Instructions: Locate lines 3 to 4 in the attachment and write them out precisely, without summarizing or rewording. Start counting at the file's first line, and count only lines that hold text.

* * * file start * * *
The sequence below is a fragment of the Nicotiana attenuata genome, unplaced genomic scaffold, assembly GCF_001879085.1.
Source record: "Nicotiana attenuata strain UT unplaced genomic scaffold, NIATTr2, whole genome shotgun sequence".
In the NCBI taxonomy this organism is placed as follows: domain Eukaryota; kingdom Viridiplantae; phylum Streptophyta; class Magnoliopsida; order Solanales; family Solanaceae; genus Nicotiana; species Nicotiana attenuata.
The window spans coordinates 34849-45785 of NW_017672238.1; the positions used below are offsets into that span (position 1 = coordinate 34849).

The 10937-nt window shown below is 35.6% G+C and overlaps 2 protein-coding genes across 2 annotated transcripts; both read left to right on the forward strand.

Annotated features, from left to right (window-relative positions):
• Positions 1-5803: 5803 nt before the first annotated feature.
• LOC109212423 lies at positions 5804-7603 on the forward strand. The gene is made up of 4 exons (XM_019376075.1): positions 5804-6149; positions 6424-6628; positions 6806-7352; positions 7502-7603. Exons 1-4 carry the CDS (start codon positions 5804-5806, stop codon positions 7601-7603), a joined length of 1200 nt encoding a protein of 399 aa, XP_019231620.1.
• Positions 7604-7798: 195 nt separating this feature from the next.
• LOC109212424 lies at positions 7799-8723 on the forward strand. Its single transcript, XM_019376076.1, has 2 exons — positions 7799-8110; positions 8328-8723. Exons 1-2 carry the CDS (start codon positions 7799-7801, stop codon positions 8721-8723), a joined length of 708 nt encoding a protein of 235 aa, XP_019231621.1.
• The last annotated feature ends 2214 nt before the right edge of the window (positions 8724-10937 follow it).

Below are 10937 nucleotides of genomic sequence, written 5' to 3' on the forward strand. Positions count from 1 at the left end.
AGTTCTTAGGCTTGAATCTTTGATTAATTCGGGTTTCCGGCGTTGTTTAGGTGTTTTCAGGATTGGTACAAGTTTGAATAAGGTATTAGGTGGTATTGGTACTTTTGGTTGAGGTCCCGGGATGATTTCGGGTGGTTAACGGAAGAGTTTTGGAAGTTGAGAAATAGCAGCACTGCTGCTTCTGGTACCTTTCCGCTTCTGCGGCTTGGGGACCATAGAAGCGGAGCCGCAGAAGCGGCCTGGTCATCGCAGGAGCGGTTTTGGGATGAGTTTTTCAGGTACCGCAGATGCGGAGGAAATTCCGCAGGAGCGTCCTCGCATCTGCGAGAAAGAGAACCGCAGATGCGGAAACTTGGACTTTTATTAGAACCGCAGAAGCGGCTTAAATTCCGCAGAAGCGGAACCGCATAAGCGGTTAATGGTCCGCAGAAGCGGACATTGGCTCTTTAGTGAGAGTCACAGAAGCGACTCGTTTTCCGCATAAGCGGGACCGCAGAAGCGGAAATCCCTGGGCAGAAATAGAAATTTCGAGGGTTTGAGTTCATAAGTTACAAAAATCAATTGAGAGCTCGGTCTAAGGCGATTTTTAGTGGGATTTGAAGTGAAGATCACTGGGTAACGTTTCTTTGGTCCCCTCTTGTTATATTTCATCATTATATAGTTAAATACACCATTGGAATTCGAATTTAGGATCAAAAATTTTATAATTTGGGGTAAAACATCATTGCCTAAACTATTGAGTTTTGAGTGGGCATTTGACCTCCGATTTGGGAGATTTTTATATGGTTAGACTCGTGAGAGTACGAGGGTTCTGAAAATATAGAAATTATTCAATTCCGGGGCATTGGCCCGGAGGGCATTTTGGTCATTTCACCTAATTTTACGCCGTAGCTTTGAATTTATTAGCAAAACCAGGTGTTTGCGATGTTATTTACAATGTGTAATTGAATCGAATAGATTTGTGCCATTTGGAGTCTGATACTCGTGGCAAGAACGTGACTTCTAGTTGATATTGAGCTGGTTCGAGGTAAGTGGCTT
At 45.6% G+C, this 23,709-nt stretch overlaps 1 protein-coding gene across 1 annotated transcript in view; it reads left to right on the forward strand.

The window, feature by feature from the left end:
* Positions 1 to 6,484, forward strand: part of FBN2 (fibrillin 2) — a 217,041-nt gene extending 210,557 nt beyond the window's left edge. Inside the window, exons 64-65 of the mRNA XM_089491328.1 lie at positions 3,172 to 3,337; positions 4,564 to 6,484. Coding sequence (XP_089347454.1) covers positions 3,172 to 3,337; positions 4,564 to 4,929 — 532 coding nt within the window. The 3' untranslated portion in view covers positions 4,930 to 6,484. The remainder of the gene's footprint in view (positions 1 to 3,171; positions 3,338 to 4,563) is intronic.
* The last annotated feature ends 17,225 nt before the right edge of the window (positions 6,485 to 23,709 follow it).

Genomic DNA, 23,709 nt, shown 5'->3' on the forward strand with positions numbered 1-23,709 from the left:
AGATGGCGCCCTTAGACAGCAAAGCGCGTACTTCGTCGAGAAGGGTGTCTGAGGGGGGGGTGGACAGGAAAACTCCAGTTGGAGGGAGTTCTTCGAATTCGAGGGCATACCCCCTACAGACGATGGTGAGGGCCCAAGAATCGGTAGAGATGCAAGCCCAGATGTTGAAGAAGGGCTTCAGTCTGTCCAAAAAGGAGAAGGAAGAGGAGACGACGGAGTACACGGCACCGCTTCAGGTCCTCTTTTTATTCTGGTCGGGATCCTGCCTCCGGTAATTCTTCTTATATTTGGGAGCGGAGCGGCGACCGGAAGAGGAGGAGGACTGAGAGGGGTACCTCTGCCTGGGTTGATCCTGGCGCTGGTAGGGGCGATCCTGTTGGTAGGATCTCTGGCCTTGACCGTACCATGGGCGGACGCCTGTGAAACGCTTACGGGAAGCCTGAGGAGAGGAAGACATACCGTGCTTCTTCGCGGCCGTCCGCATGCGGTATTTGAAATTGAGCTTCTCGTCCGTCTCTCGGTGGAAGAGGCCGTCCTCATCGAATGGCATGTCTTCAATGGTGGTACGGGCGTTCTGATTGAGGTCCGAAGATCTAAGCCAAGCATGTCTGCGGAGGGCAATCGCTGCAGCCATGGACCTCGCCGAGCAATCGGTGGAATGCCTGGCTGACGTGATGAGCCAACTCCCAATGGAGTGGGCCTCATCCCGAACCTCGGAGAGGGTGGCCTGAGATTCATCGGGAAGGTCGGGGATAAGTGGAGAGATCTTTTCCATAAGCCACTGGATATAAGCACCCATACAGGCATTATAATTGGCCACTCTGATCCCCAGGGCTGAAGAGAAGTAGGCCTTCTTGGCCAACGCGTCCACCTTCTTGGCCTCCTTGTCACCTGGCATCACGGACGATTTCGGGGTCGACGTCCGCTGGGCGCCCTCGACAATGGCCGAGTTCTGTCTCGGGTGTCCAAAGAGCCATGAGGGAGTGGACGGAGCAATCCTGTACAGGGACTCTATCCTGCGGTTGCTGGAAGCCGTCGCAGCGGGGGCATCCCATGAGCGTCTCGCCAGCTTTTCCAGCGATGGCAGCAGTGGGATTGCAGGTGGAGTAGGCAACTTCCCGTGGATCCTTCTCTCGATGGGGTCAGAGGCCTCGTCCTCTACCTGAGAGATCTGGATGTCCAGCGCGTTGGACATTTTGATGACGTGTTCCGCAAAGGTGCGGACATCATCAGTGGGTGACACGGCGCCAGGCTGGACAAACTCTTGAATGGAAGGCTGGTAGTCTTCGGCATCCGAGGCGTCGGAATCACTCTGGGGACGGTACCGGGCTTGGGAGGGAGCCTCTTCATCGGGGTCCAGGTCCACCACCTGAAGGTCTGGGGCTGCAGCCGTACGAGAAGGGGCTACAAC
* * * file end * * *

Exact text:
In the NCBI taxonomy this organism is placed as follows: domain Eukaryota; kingdom Viridiplantae; phylum Streptophyta; class Magnoliopsida; order Solanales; family Solanaceae; genus Nicotiana; species Nicotiana attenuata.
The window spans coordinates 34849-45785 of NW_017672238.1; the positions used below are offsets into that span (position 1 = coordinate 34849).